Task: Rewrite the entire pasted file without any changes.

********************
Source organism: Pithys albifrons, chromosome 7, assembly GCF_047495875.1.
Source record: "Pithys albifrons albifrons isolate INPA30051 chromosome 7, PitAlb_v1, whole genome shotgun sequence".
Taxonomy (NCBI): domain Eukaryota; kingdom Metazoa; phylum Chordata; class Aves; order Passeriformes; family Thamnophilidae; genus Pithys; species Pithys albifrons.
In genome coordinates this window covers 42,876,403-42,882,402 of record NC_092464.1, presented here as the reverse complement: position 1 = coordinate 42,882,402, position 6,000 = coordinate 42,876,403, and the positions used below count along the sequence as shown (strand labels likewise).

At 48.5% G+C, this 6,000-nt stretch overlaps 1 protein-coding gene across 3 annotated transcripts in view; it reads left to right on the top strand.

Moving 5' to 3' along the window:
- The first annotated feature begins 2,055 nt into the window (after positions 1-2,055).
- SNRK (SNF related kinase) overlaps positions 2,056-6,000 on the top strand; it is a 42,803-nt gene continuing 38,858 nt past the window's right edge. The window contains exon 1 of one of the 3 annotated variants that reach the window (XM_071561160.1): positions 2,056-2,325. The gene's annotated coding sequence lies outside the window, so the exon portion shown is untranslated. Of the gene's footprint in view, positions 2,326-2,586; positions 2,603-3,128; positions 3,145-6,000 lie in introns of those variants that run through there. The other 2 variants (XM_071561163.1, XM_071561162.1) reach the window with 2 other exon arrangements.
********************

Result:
Source organism: Pithys albifrons, chromosome 7, assembly GCF_047495875.1.
Source record: "Pithys albifrons albifrons isolate INPA30051 chromosome 7, PitAlb_v1, whole genome shotgun sequence".
Taxonomy (NCBI): domain Eukaryota; kingdom Metazoa; phylum Chordata; class Aves; order Passeriformes; family Thamnophilidae; genus Pithys; species Pithys albifrons.
In genome coordinates this window covers 42,876,403-42,882,402 of record NC_092464.1, presented here as the reverse complement: position 1 = coordinate 42,882,402, position 6,000 = coordinate 42,876,403, and the positions used below count along the sequence as shown (strand labels likewise).

At 48.5% G+C, this 6,000-nt stretch overlaps 1 protein-coding gene across 3 annotated transcripts in view; it reads left to right on the top strand.

Moving 5' to 3' along the window:
- The first annotated feature begins 2,055 nt into the window (after positions 1-2,055).
- SNRK (SNF related kinase) overlaps positions 2,056-6,000 on the top strand; it is a 42,803-nt gene continuing 38,858 nt past the window's right edge. The window contains exon 1 of one of the 3 annotated variants that reach the window (XM_071561160.1): positions 2,056-2,325. The gene's annotated coding sequence lies outside the window, so the exon portion shown is untranslated. Of the gene's footprint in view, positions 2,326-2,586; positions 2,603-3,128; positions 3,145-6,000 lie in introns of those variants that run through there. The other 2 variants (XM_071561163.1, XM_071561162.1) reach the window with 2 other exon arrangements.